Hauling jobs involve regular licensed tractors and trailers, moving predominantly via public roadways.
Over 160,000 Pounds: Mammoet USA
Mammoet USA was charged with transporting a stator 310 miles through the Carolinas. A stator is a mechanical device consisting of the stationary part of a motor or generator in or around which the rotor revolves. Weighing in at 879,635 pounds, the stator stood 35 feet long by 19 feet wide by 18 feet high. On May 15, 2009, the company loaded it onto a deck barge measuring 180 feet long by 54 feet wide by 12 feet high at the Port of Charleston, S.C. The stator went directly onto a double wide 18-line Goldhofer that had been positioned on the barge for receipt of the cargo.
The barge traveled to Hardeeville, S.C., for offloading. After docking, the Goldhofer transporter was rolled off the barge to a Mammoet 500-ton gantry lift system, which lifted the stator from the transporter and placed it onto cradle mats, secured with Williams rods to the 500-ton suspension transport frame assembled around the stator. Mammoet jack stands supported the ends of the transport frame until final positioning on the transporters.
To transport the stator and insure proper load spreading during the move, the transport frame rested on 72 axle lines of modular transporters, driven by five prime movers. Including transport equipment, the load leaving Hardeeville stretched to 300 feet long by 25 feet wide by 20 feet high. The gross weight of cargo and equipment totaled about 2 million pounds, the heaviest load ever permitted for over-the-road transport in the state of South Carolina.
Using third-party analyses by civil engineers, the company determined that 12 bridges required additional load spreading using a hydraulic dolly system, while six bridges required the positioning of 80-foot steel ramps to support the weight of the cargo. Four bridges required additional supports, made by both the Mammoet and third-party fabricators.
The company had to cross the median on two occasions, using up to 112 laminated mats. When the cargo arrived near Chesnee, S.C., Mammoet dismantled the transport frame and used a 1,100-ton gantry to place the stator onto doublewide 18-line truck-pulled conventional trailers due to the limited clearances on the project site.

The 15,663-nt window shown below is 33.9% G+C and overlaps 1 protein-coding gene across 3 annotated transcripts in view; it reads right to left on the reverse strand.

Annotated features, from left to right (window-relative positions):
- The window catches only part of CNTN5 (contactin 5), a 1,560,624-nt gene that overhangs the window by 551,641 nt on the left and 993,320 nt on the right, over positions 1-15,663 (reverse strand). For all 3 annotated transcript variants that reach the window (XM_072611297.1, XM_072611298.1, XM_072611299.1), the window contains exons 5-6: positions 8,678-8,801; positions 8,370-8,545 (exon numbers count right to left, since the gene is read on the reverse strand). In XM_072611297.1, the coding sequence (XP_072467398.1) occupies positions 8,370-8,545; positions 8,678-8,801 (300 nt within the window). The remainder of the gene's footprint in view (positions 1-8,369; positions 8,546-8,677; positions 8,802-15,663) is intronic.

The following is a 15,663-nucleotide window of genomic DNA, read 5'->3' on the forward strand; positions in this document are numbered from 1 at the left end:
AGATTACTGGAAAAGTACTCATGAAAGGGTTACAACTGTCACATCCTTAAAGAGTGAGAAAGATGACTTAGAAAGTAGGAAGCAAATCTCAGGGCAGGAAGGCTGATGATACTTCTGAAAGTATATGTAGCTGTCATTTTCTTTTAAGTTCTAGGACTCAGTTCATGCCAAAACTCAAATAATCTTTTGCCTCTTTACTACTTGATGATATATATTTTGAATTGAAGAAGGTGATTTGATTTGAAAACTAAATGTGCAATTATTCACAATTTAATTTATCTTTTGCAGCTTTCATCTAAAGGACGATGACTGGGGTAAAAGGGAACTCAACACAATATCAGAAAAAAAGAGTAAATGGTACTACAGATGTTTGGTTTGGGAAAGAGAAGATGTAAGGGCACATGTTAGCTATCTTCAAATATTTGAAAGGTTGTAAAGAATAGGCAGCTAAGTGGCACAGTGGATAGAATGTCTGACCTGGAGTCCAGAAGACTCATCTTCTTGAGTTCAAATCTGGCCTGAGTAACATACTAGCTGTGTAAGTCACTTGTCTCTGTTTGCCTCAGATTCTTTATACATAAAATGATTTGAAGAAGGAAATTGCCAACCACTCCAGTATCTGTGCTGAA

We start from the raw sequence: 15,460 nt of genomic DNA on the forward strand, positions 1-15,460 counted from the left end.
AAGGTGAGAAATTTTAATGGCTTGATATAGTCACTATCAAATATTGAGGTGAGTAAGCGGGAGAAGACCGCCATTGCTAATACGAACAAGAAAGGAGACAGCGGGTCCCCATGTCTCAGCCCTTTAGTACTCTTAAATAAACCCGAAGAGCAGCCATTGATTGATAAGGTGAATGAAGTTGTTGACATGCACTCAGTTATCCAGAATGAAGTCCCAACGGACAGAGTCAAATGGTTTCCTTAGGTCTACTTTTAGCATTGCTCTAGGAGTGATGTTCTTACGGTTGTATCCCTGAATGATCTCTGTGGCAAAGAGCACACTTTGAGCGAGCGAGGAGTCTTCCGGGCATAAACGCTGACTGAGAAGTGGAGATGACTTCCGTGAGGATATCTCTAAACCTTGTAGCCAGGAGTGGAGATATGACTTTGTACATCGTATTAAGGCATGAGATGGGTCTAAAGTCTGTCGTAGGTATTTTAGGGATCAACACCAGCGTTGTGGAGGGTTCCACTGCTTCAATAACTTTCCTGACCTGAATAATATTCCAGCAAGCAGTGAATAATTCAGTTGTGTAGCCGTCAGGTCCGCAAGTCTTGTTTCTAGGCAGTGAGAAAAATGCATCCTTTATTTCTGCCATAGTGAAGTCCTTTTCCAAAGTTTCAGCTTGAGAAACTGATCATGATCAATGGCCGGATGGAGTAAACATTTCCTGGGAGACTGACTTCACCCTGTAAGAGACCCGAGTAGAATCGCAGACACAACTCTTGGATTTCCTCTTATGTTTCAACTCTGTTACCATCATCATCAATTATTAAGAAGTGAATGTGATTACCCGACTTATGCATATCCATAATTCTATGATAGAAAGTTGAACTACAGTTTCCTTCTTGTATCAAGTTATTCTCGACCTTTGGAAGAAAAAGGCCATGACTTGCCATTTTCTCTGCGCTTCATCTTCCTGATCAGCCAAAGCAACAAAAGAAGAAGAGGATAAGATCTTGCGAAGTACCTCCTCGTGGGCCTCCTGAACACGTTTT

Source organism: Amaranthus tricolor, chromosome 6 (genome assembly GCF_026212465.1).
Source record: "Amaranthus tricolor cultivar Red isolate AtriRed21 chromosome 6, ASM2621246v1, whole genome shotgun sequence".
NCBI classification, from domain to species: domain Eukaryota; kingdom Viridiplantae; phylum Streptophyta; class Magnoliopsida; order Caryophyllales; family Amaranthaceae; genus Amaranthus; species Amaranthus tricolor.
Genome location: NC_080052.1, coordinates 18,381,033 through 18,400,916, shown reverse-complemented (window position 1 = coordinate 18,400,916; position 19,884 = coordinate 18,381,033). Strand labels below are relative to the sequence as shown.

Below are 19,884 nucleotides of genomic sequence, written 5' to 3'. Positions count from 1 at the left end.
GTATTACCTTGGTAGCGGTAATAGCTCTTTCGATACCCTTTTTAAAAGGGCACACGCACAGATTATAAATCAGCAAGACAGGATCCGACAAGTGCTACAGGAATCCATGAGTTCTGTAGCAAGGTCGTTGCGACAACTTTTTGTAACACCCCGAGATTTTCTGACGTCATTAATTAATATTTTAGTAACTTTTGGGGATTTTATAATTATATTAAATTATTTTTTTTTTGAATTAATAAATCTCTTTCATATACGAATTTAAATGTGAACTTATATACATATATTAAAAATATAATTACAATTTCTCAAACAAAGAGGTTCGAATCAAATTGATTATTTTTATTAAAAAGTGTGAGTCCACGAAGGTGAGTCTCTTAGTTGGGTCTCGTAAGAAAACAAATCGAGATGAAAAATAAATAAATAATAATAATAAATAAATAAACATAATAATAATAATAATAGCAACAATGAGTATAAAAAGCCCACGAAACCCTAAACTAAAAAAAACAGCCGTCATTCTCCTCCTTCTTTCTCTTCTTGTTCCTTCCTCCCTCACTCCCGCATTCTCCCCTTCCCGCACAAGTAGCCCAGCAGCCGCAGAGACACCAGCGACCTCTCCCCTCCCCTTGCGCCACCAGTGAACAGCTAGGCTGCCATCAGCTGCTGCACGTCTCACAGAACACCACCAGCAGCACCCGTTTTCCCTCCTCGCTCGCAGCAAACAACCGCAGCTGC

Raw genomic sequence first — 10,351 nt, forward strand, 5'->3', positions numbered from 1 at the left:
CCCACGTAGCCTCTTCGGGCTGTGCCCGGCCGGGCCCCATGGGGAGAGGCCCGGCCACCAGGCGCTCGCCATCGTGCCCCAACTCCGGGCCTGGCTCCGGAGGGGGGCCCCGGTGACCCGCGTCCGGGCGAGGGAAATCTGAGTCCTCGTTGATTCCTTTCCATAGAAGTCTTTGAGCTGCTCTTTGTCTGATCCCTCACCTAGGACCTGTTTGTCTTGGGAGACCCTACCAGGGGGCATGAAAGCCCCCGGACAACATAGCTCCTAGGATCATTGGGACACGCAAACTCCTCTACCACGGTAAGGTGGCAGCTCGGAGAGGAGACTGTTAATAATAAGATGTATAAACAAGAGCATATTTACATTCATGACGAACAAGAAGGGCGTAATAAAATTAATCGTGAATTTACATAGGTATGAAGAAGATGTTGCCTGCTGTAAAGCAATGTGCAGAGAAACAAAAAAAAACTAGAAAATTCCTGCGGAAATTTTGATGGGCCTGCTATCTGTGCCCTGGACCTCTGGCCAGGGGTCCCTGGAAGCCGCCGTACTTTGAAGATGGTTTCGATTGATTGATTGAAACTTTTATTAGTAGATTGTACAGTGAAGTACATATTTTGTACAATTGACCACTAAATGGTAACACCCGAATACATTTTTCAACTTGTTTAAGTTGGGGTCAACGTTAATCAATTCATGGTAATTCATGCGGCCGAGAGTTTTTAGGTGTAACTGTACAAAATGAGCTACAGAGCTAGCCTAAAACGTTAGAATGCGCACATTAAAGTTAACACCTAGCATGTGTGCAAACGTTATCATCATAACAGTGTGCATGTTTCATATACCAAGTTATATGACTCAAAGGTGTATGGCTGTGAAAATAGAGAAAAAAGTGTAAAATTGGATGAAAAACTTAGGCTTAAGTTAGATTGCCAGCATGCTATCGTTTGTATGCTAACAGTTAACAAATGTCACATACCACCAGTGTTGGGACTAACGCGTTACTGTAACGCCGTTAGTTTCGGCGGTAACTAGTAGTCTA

Mammoet Project Management worked closely with the Department of Transportation (DOT) in South Carolina and North Carolina to obtain all necessary permits. Issued in three separate phases, permits required separate detailed traffic plans with details such as detours and specific location of utility line raising/removal.
The last portion of the route to the Duke Energy Cliffside Power Project passed through the Appalachian Mountain foothills, with grades reaching about 12 percent. An additional prime mover assisted with negotiation of the steep terrain. Three units were positioned in front of the cargo to pull while three units pushed from the rear of the transport configuration.
A final configuration change was made to navigate the limited clearances onsite. Two 18-axle line transporters and 26 dollies.
Mammoet totaled nearly 500 hours of in-house engineering hour, and the third-party engineers that undertook the bridge analysis required nearly 10 times that amount of time. Before selecting a suitable route, the Mammoet team studied 2,000 miles of roadway. After nearly seven months in transport, the job was completed on Dec. 10, 2009, with no lost time incidents or injuries.
Under 160,000 Pounds: Emmert
In July and August 2009, Emmert International undertook a 4,170-mile transport of classified military hardware weighing 83,000 pounds. Emmert crews worked with route runners to ensure the load could travel through Alabama, Mississippi, Louisiana, Texas, New Mexico, Arizona and California.
During the 22-day move, the company faced tight turns and clearances; terrain changes; the need to coordinate with many municipalities and utilities; and around-the-clock security. The transport route consisted mainly of two-lane county and state roads, many of which were barely as wide as the load.
Before the move, a crew of tree trimmers cleared the way on narrow roads in Alabama, Mississippi and Louisiana. Emmert's two-person logistics crew traveled two days in front of the load to scout out any unexpected construction and to remind cities, counties and utilities contacted earlier of the load's impending arrival. The transportation crew stayed in constant radio communication and watched the trailer to determine if it would require lifting or lowering for clearances.
The crew set out from Alabama at night, experiencing numerous 90-degree turns, and utility wires that needed to be raised. Because so many signs required removal to permit the width or swing of the trailer, the crew was proficient at that task.
In Mississippi, the team used the custom-built trailer's capabilities as the road narrowed from two lanes in each direction to single lanes. The crew remotely steered the back of the trailer and raised each end as much as 30 inches to maneuver over humps in the road, railroad tracks, medians and to navigate the 90-degree turns. In other cases, the crew lowered the load to the ground to maneuver under an overpass.
In New Mexico, the convoy encountered unexpected emergency road construction. After the high pole car and bucket trucks ran an alternate route and verified it was safe, local police rerouted and escorted the load.
Arizona and California required DOT officers to perform level 1 inspections to maintain safety of the equipment being used on a daily basis. Each inspection concluded without any marks against the driver or equipment.
Having devoted 3,250 man-hours to the job, the Emmert crew arrived at the final destination accident-free.